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Ruptured Eardrum

  • Ear
  • Middle ear

Definition

A perforated or ruptured eardrum occurs when there is an opening in the membrane that separates the ear canal from the middle ear.

What is going on in the body?

The eardrum is the sheet of tissue between the external and middle ear. The external ear is formed by the auricle, which is the external ear flap, and the external ear canal. The middle ear is the air-filled space behind the eardrum that contains the three small bones for hearing.
The eardrum is an important barrier between the environment and the middle ear. It also vibrates to transmit sound, which is a part of the normal hearing mechanism. The eardrum may be ruptured due to trauma, such as a sharp blow to the external ear. It can also rupture when pressure builds up in the middle ear and pushes the eardrum outward. This happens most frequently in the case of an infection.

Risks

What are the causes and risks of the condition?

Following are some of the common causes of a ruptured eardrum:
  • changes in barometric pressure, caused by activities such as flying in a plane or scuba diving
  • ear infections, especially if the infections are severe
  • holes left in the eardrum when ear tubes have fallen out and the eardrum doesn't repair itself
  • insertion of cotton applicators or other small objects into the ear canal
  • previous ruptures
  • sudden explosion
  • trauma, such as sports injuries that cause a blow to the side of the head
  • tuberculosis
  • welding burns from hot slag entering the ear canal
Sometimes, the eardrum is deliberately perforated when ear tubes are placed. A surgeon places these small tubes into the eardrum when a person has chronic ear infections. They allow drainage of infected material from the middle ear and lower the pressure within the middle ear.

Prevention

What can be done to prevent the condition?

The following recommendations can help prevent some cases of ruptured eardrum.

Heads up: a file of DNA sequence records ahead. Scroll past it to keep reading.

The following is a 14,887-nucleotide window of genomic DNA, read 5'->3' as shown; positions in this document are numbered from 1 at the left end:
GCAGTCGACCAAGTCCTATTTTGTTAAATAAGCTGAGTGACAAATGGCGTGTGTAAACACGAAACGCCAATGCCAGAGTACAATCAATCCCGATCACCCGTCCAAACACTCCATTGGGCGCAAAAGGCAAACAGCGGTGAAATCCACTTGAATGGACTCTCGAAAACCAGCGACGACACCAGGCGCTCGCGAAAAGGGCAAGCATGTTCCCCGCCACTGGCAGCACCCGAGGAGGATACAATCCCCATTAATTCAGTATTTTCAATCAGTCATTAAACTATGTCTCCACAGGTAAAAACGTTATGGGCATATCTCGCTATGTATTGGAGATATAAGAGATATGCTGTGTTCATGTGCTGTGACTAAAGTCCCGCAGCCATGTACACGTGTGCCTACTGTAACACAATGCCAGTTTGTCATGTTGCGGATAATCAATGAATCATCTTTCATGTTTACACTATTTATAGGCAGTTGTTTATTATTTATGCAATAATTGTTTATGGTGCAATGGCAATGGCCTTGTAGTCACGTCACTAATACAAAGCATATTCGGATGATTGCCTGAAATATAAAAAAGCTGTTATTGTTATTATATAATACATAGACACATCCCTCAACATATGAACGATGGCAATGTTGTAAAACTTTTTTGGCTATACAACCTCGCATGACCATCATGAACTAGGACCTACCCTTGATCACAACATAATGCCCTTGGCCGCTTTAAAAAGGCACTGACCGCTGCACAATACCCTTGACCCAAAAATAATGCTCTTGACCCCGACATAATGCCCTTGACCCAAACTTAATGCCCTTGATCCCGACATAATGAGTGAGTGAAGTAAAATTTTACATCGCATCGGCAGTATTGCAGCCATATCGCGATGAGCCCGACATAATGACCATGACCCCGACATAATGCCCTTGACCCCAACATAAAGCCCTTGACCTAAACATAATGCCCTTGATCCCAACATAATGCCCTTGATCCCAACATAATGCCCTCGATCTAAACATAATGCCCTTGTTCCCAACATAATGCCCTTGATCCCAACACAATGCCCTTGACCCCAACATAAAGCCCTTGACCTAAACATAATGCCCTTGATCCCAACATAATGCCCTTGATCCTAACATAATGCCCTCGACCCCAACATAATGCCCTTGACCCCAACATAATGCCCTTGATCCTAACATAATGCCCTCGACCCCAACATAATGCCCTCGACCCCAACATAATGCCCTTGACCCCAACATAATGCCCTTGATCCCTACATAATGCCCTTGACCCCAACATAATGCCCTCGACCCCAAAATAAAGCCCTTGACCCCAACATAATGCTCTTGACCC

• Avoid scuba diving when an upper respiratory tract infection or active allergies are present.
  • Do not stick anything in the ear, such as cotton applicators, that could cause trauma.
  • Follow sports safety guidelines for children, adolescents, and adults.
  • Seek treatment for an ear infection immediately from a healthcare professional, especially when the pain does not resolve promptly or the infection is associated with a fever.

Diagnosed

How is the condition diagnosed?

The diagnosis of a ruptured eardrum starts with a medical history and physical examination. Most holes in the eardrum can be seen during an examination with an otoscope. An otoscope is a lighted microscope with an air pump that is specially designed for the ear.
The healthcare professional may direct a small amount of air into the ear with the otoscope. When there is a hole in the eardrum, the air will not make the eardrum move. For very small holes, a tympanogram may be useful. A tympanogram measures eardrum movement and ear canal volume. A hearing test can measure the degree of the hearing impairment. A hearing test can show if there has been hearing loss because of damage to the nerves responsible for hearing.

Long Term Effects

What are the long-term effects of the condition?

The main reason to repair an eardrum is to provide a safe ear. An unrepaired eardrum puts the middle and inner ear at risk for damage from pressure or infection. Holes in the eardrum can affect hearing.

Other Risks

What are the risks to others?

A ruptured eardrum is not contagious and poses no risk to others.

Treatments

What are the treatments for the condition?

When a hole in the eardrum is diagnosed, it is important to take the following steps.
  • Avoid blowing the nose.
  • Avoid changes in elevation.
  • Keep contaminated or soapy water out of the ear canal.
Most ruptures caused by trauma, ear infections, and ear tubes will heal on their own. But some ruptures may require surgery. Patches of paper or fat are used to repair small holes. For larger holes, tissue is usually taken from the chewing muscle located in the temple. This tissue is then placed under the eardrum or on its surface. It acts as a scaffold for the drum to heal over.

Side Effects

What are the side effects of the treatments?

Surgery may be complicated by bleeding, infection, or reactions to anesthesia. Ear surgery may also cause hearing impairment.

After Treatment

What happens after treatment for the condition?

If treatment is successful, the protective barrier effect of the eardrum is restored. The person's hearing returns to a completely normal state.

Monitor

How is the condition monitored?

Hearing should improve as the hole closes. If this does not happen, there may be another rupture. Anyone with a known rupture who gets water in the middle ear should consult a healthcare professional immediately so that antibiotic eardrops can be prescribed if needed.
A person who has continued or recurrent episodes of ear drainage may have a chronic ear infection. These or any other new or worsening symptoms should be reported to a healthcare professional.

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